Lay Like a Sea Star
Updated: Dec 10, 2019
If you are taking the time to peruse this blog, go a step further and as you read let your mind visualize what you are reading. It’ll be worth it!
Visualize a group of children, ages 6-9 years old, soaking up the natural beach environment by sitting cross-legged on their beach towels. Their yoga instructor has asked them to softly close their eyes, to feel their bodies ground to the earth like a conch shell taking a nap, to feel the gentle wind and warm sunshine on their skin, to listen with intention to the surroundings, the sea-birds, the waves and maybe a passing boat or airplane, and lastly, to take a deep inhalation of cool salty air through their nostrils, pause with that delicious breath, and then take a long slow exhale that allows them to leave behind anything that is not needed during this moment on the beach together. A couple minutes have passed. Without even consciously realizing it, all their senses have been engaged and tuned like a guitar. Before they were waves separate of the ocean; now they are closer to being the ocean. Their minds are at ease and I, as their Yoga Instructor, observe that they are now ready, ready to let go of judgement of themselves and the friends around them and just be in the coming moments that we have together.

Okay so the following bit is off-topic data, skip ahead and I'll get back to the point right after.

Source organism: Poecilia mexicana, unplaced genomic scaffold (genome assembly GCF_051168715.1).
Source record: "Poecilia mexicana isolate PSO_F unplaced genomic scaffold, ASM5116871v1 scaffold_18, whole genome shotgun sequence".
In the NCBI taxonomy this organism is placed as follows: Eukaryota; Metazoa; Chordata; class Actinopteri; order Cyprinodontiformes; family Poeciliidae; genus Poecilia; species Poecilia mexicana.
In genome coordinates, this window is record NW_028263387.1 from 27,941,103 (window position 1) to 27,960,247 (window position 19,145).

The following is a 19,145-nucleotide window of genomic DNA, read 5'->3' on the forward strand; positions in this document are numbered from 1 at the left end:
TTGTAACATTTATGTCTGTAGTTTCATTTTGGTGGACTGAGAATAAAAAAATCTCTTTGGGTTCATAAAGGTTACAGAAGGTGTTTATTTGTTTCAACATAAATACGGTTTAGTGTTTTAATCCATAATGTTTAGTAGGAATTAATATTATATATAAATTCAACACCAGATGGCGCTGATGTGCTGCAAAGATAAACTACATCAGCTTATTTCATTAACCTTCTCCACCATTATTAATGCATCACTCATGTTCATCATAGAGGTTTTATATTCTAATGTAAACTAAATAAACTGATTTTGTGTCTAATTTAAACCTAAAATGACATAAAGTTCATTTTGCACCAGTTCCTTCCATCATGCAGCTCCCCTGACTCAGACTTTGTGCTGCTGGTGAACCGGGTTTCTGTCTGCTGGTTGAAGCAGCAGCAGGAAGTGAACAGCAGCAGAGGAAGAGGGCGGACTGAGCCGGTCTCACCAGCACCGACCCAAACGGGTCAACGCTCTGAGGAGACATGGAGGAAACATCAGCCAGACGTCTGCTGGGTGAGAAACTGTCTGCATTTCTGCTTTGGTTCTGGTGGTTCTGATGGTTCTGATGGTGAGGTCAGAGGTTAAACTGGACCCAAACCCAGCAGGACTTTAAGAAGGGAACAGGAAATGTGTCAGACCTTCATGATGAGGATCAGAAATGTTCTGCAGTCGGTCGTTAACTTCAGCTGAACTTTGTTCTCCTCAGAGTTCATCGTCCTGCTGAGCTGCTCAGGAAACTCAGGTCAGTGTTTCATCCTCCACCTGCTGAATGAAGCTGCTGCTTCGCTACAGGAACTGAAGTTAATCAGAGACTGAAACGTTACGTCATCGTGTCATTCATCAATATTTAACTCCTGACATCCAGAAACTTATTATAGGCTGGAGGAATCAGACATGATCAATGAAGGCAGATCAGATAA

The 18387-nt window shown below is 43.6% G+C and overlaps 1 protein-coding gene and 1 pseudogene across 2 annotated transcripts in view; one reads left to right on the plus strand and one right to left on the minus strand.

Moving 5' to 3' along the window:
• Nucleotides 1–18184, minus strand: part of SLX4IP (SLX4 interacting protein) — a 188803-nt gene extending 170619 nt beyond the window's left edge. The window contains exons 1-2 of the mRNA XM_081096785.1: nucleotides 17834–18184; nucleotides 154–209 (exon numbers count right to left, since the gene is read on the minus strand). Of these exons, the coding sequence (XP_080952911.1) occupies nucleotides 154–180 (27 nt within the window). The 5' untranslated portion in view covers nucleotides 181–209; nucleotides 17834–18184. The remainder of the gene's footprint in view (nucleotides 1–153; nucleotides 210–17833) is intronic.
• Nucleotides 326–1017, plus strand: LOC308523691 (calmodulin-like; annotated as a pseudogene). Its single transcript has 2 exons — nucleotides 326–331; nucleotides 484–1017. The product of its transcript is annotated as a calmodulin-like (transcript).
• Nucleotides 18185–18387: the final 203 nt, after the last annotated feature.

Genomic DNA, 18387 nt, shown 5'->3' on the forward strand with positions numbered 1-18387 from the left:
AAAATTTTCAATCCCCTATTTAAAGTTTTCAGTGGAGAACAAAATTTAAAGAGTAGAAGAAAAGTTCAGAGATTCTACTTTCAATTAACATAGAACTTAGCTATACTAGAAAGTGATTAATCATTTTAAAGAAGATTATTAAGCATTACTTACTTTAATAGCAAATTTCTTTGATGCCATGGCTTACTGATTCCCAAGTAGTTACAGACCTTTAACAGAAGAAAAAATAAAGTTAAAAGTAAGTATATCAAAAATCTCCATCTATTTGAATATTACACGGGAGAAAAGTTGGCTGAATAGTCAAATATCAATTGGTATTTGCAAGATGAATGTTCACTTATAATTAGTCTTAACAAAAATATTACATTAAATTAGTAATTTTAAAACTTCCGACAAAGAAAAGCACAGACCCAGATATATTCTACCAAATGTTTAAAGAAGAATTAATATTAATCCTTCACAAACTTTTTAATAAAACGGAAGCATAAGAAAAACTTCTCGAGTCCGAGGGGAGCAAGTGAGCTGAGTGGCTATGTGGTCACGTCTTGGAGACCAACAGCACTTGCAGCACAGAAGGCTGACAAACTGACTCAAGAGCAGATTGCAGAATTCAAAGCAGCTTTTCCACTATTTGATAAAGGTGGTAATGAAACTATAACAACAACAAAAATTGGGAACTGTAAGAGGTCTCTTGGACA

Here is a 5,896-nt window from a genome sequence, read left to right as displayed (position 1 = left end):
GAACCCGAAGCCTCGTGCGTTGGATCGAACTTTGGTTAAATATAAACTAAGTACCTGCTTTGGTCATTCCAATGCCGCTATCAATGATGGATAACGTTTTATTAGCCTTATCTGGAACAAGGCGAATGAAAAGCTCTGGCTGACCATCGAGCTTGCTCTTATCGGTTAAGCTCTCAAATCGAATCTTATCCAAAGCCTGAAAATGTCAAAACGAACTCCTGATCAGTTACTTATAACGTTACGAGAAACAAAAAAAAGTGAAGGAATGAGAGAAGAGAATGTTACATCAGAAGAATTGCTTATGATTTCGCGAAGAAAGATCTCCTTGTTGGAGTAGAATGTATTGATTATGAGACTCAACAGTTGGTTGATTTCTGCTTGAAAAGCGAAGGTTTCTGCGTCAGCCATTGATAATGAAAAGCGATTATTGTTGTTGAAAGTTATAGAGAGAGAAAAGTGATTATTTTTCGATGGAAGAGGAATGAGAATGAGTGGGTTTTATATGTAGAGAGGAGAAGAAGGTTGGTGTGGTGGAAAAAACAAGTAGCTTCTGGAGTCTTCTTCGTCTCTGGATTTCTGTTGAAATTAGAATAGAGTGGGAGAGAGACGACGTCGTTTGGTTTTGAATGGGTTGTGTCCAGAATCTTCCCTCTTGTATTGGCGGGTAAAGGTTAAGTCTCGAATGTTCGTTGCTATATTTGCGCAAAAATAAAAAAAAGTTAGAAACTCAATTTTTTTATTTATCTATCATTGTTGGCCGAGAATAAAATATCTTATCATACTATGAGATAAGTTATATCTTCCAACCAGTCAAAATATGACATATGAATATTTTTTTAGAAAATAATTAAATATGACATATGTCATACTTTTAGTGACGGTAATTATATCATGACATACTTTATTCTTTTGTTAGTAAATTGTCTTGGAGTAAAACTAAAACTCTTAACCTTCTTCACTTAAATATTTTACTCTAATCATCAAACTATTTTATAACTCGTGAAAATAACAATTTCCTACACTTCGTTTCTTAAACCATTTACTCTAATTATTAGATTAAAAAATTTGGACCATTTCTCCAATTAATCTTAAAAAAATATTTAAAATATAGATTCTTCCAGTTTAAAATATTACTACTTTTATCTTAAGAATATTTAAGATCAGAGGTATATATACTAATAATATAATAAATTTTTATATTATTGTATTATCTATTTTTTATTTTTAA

On this Florida Fall morning, we are not going to practice being strong warriors standing on imaginary surfboards or find balance by standing on one leg pretending we are a beach umbrella in the wind. We are going to enjoy a piece of freedom in a group setting by taking a mindful walk on the beach and in the shallows of the Gulf of Mexico.
They’ve listened with their ears to my instruction that during this walk we will not talk. We will stay within a certain boundary and simply walk, feeling each sandy step, listening and using our eyes to find one shell that stands out to us; As the observer, I see most of the children are beginning to connect with their environment. In this moment, I, the teacher, am feeling gratitude and it would be difficult not to see it in my smile. One student pauses to watch a pelican flying low in search for food, find his prey, dive into the water and then contently float while enjoying his sardine snack. The student then moves on. Another student has walked her bare feet into water and is skipping shells, watching each one skip, skip, skip on top of the water. It’s now been about 10 minutes of silence and I gently herd the children in towards me and say, “please walk back to your beach towels, place your shell next to you and lay in peace like a sea star.”
Welcome to Beach Yoga at Montessori By The Sea, Christina Warnstedt